We drive past
old poetry, crossroads
with well-worn treads, old
ruts cut across vast brushlands,
ranchlands with broken fences;
things I don’t begin
to understand; home
for creatures which I can
only vaguely name,
like some
large hawk now
perched upon tall electric
wire posts. Nor can I know
why fast growing
tepeguaje
is prone to shed
Its branches in windborn
storms.
We pass signs, the
discarded clothing, torn
shreds that blow as tattered flags
surrendered upon barbed wire
fencelines.
This land of sand, caliche
& scarce water,
where dark wing shadows
crisscross roadways,
seek morning feasts left
from last night’s
carnage. This
home of sharp thorns,
of ebanos & granjeno
where hidden dangers rattle
dry gourd warnings, where perils
abound in glancing edges,
abandoned on nocturnal crossings,
the faces we glimpse but do
not know nor claim.
Desierto routes
into the unknown places
remain for unnamed strangers,
who as lost farolitos wander
until all freedom
becomes but a mirage;
all hope, vanished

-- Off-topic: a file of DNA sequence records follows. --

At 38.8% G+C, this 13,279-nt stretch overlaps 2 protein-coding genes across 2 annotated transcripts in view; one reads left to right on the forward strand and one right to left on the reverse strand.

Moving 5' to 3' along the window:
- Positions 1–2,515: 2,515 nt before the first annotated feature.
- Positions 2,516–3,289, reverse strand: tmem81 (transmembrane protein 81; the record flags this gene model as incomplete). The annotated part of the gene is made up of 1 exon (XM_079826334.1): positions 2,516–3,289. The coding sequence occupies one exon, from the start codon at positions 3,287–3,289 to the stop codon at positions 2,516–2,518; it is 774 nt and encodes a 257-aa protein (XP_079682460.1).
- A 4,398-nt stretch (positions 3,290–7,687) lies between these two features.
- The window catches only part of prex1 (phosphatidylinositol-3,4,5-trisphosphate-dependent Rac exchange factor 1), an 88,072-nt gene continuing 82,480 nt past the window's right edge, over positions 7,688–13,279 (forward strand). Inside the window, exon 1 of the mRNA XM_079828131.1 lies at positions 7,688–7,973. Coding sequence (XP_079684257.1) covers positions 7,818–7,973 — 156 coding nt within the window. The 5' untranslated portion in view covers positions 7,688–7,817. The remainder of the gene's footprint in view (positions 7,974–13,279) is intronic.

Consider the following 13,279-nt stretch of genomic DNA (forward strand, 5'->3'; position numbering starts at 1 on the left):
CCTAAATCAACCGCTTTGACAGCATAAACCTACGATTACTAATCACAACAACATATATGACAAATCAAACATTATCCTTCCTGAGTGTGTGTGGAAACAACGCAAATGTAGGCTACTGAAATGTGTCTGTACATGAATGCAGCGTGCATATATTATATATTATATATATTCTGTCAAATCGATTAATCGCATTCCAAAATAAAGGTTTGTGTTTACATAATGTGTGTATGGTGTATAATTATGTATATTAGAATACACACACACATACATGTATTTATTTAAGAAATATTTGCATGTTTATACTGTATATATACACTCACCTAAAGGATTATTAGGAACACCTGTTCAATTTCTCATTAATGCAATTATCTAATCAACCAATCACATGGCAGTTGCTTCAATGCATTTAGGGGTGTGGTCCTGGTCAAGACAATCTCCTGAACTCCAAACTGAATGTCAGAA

in a land of dry bones
scattered upon parched earth
as sun bleached mesquite beans
found hidden beneath some
shimmering August
afternoon.
Location: Hwy 281 Between Falfurrias & Rivera, Texas
Elizabeth Perdomo has lived and written in the Rio Grande Valley of South Texas these past sixteen years, moving to this region from the Rio Grande Valley of northern New Mexico. Born in Kansas and raised both there and in Colorado, she has written poetry works since a young teen. Perdomo also lived in the Southeastern USA for many years, where she married and her 3 daughters were born. Perdomo has been an active member of the South Texas Border Chapter of Texas Master Naturalist since 2016. Her written pieces reflect her passion to learn about local places, culture and tradition, as well as gardening, ecology, nature and much more. Perdomo is the author of a book of poetry about the people and places in East Tennessee entitled, “One Turn of Seasons” and has had a number of poems published in periodicals, chap books and collections, including a recently published collection entitled, “Kansas Time + Places.”
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